And then there was the labor situation. Tim arrived in the midst of an organizing strike in the building supplies business, led by the Retail Clerks union. The Teamsters were trying to organize oil drivers in the region. There was grumbling, animosity, a lack of trust between workers and bosses in both businesses—a microcosm of American labor relations at the time. “I didn’t want to spend my time fighting with my employees,” says O’Reilly. He began to explore profit-sharing. “I wanted to get everyone on the same page, working toward the same goal.”

Somehow, O’Reilly managed to keep things going. As he did, he began to develop a vision of what the company could become.

This wasn’t just any old place, he realized. This was Newport. The city had a strikingly beautiful location overlooking Narragansett Bay and the Atlantic Ocean beyond. It was still a magnet for the rich and well connected. It was a sailing center. It was close to Boston and not too far from New York. It boasted street after street of beautiful colonial-era buildings. Surely tourism was its future. His company—by then rechristened the Newport Harbor Corporation (NHC)—owned valuable properties along the city’s waterfront. Plus there was that big estate out on Castle Hill, whose main building had been leased out as an inn.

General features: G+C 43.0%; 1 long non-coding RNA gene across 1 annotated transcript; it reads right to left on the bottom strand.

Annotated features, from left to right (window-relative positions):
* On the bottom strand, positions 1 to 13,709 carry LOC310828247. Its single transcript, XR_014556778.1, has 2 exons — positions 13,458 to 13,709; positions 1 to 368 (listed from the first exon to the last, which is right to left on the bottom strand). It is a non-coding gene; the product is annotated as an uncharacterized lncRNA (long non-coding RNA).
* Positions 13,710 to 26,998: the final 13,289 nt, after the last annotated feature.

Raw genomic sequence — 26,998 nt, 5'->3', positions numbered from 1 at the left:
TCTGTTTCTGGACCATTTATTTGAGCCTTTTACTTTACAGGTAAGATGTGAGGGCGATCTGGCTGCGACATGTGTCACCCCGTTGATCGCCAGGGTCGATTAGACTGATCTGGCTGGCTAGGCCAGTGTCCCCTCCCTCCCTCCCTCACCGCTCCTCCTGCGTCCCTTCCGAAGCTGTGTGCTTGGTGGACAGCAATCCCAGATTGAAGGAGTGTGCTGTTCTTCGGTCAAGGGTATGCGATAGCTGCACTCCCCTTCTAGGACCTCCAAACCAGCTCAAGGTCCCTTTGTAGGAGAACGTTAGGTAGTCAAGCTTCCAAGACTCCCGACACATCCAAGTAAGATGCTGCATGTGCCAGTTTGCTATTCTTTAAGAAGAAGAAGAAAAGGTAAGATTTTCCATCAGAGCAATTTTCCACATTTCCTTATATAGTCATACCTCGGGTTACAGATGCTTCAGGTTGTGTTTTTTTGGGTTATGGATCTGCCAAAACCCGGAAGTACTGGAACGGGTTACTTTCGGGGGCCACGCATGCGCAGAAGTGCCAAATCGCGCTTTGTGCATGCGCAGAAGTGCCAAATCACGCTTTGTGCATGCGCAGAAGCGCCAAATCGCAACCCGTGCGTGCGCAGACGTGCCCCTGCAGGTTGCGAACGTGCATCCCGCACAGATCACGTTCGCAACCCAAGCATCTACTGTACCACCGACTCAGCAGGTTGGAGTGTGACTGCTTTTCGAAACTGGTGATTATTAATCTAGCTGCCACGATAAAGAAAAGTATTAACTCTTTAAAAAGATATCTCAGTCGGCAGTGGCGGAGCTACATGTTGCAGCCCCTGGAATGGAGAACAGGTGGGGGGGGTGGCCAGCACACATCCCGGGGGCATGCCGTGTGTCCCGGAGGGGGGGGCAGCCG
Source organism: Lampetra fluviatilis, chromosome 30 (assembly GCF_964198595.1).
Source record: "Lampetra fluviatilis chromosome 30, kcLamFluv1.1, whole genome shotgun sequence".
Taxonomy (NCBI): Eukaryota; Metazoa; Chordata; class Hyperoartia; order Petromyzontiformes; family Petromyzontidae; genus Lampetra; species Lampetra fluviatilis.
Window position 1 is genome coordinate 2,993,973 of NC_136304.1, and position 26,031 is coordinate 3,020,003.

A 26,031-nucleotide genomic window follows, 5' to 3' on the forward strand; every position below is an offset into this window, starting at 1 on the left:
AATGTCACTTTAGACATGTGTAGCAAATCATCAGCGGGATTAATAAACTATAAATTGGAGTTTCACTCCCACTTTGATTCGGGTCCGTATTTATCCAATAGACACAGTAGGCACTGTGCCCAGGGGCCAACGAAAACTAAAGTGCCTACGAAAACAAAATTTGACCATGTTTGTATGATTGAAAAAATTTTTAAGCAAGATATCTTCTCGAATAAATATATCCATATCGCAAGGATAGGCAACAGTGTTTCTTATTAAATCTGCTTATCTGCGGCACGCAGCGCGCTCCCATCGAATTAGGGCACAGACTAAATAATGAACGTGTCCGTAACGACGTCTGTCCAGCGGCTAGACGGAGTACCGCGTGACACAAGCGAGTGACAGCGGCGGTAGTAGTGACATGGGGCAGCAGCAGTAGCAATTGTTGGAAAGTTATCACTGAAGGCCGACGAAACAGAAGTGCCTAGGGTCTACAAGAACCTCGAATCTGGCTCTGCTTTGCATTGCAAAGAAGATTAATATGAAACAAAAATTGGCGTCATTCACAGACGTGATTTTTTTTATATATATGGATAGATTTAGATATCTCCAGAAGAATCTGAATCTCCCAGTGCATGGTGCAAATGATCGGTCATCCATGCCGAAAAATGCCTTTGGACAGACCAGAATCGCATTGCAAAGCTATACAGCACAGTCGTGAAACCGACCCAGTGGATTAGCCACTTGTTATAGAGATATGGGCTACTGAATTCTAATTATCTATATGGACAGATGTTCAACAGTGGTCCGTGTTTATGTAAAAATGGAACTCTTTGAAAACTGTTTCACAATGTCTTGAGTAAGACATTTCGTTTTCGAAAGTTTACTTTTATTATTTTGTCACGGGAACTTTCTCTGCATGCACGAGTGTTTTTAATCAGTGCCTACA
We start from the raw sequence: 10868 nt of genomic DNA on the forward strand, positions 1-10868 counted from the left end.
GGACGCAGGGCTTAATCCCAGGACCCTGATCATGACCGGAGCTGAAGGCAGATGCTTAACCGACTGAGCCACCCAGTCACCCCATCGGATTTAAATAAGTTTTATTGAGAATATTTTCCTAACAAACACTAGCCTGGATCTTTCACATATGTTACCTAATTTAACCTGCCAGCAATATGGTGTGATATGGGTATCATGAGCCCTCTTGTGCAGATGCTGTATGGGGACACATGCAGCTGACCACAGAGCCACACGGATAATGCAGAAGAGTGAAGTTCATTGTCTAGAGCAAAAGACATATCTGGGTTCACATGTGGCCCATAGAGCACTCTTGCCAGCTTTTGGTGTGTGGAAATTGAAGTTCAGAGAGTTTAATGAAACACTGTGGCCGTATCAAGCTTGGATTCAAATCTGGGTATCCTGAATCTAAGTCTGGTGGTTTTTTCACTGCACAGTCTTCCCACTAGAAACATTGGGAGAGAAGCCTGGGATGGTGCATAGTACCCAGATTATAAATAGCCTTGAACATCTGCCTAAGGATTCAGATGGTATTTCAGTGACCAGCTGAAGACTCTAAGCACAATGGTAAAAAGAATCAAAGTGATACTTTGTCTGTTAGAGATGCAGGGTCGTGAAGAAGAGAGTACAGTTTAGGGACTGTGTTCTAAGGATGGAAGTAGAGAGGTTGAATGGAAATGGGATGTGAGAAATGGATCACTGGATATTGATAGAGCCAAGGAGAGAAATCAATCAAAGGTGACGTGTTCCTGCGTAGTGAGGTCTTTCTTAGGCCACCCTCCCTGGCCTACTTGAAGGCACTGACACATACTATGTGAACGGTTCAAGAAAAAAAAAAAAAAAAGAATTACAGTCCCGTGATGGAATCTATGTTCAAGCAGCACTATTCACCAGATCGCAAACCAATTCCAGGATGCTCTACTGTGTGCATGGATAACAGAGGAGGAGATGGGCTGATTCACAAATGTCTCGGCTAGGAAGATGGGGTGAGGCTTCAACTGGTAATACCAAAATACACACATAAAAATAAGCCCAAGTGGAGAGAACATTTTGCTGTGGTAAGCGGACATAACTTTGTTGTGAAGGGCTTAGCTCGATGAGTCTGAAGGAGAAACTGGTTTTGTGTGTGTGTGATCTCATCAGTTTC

He went to work slowly. In 1980, the company created the Newport Yachting Center, which included a marina and the renowned Newport Sailboat Show. In 1981, it opened its first restaurant, renovating a waterfront bar called The Mooring and turning it into an upscale eatery with stunning harbor views. For the next 14 years O’Reilly would look into development opportunities while maintaining the company’s existing businesses. He considered developing the Castle Hill property but couldn’t get the necessary zoning variance. He tried selling the property but couldn’t find a buyer willing to pay what he thought it was worth.